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Mary Shelley, Frankenstein. Modern World Literatures. Royal Institution Lectures, 1801. Quarterly Review , 18 (1818): 457-8, on Arctic exploration:.

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mary shelley frankenstein

Mary Shelley, Frankenstein

Modern World Literatures

quarterly review 18 1818 457 8 on arctic exploration
Quarterly Review, 18 (1818): 457-8, on Arctic exploration:

“[Such] expeditions may fail in the main object of the arduous enterprise; but they can scarcely fail in being the means of extending the sphere of human knowledge ... ‘Knowledge is power’; and we may safely commit to the stream of time the beneficial results of its irresistible influence.”

slide4

Marilyn Butler, “Introduction,” Frankenstein: The 1818 Text (Oxford, 1994), p. xxxv, on the character of Walton:

“[The 1818 text] portrays him as a shallow young egotist who complains continuously to the patient sister he has left behind, and all along risks the lives of the family men which make up his crew.”

slide5

Lawrence-Abernethy controversy:

“The motion proper to living bodies, or in one word, life, has its origin in that of its parents.” (Lawrence, An Introduction to Comparative Anatomy, 1816, pp. 140-2)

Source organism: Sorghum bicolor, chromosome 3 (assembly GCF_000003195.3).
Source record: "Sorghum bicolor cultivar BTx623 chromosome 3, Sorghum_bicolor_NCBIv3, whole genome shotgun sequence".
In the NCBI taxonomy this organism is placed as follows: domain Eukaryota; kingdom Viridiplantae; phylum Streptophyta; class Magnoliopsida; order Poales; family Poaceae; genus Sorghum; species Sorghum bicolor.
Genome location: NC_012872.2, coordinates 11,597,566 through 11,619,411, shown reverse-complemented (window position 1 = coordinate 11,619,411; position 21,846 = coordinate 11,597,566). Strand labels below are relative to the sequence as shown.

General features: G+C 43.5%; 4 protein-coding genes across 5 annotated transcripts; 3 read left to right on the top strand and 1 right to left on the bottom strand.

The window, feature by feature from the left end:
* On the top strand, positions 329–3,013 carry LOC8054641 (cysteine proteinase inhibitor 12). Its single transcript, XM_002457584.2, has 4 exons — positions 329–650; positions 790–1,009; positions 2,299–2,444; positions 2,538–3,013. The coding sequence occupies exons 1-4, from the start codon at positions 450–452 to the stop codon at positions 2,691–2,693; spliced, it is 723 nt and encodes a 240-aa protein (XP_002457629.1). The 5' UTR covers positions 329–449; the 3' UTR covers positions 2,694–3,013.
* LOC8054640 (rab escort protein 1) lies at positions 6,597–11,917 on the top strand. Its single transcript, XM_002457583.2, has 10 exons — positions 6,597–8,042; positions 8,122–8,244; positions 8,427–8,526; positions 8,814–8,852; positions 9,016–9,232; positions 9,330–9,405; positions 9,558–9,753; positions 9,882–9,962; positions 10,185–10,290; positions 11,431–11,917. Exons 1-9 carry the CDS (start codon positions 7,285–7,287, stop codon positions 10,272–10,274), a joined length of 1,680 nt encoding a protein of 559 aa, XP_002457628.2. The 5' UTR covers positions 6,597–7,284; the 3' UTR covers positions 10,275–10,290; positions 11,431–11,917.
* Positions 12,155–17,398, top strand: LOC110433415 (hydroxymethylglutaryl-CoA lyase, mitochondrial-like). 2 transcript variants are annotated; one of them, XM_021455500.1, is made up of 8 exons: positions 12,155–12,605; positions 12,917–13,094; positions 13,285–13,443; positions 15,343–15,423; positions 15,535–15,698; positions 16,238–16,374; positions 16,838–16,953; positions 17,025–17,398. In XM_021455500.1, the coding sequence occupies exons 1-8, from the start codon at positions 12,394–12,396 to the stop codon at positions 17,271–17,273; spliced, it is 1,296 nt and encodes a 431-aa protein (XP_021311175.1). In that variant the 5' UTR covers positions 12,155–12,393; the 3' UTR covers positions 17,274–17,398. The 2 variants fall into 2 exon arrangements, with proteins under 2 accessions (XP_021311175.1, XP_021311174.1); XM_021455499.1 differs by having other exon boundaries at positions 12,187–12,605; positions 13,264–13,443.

edmund burke reflections on the revolution in france 1790
Edmund Burke, Reflections on the Revolution in France (1790)

“To squander away the objects which made the happiness of their fellows, would be to them no sacrifice at all. Turbulent, discontented men of quality, in proportion as they are puffed up with personal pride and arrogance, generally despise their own order. One of the first symptoms they discover of a selfish and mischievous ambition, is a profligate disregard of a dignity which they partake with others. To be attached to the subdivision, to love the little platoon we belong to in society, is the first principle (the germ as it were) of public affections. It is the first link in the series by which we proceed towards a love to our country, and to mankind. The interest of that portion of social arrangement is a trust in the hands of all those who compose it; and as none but bad men would justify it in abuse, none but traitors would barter it away for their own personal advantage.”

mary gaskell mary barton 1848
Mary Gaskell, Mary Barton (1848)

“The actions of the uneducated seem to me typified in those of Frankenstein, that monster of many human qualities, ungifted with a soul, a knowledge of the difference between good and evil. The people rise up to life; they irritate us, they terrify us, and we become their enemies. Then in the sorrowful moment of our triumphant power, their eyes gaze on us with mute reproach. Why have we made them what they are; a powerful monster, yet without the inner means for peace and happiness.”

mary shelley letter to p b shelley on william cobbett author of rural rides 1830
Mary Shelley, letter to P. B. Shelley, on William Cobbett, author of Rural Rides (1830)

‘[A] revolution in this country would not be bloodless if that man has any power in it ... He encourages in the multitude the worst possible human passion revenge or as he would probably give it that abominable Christian name retribution’. (The Letters of Mary Wollstonecraft Shelley, ed. B. T. Bennett [1980], I: 49)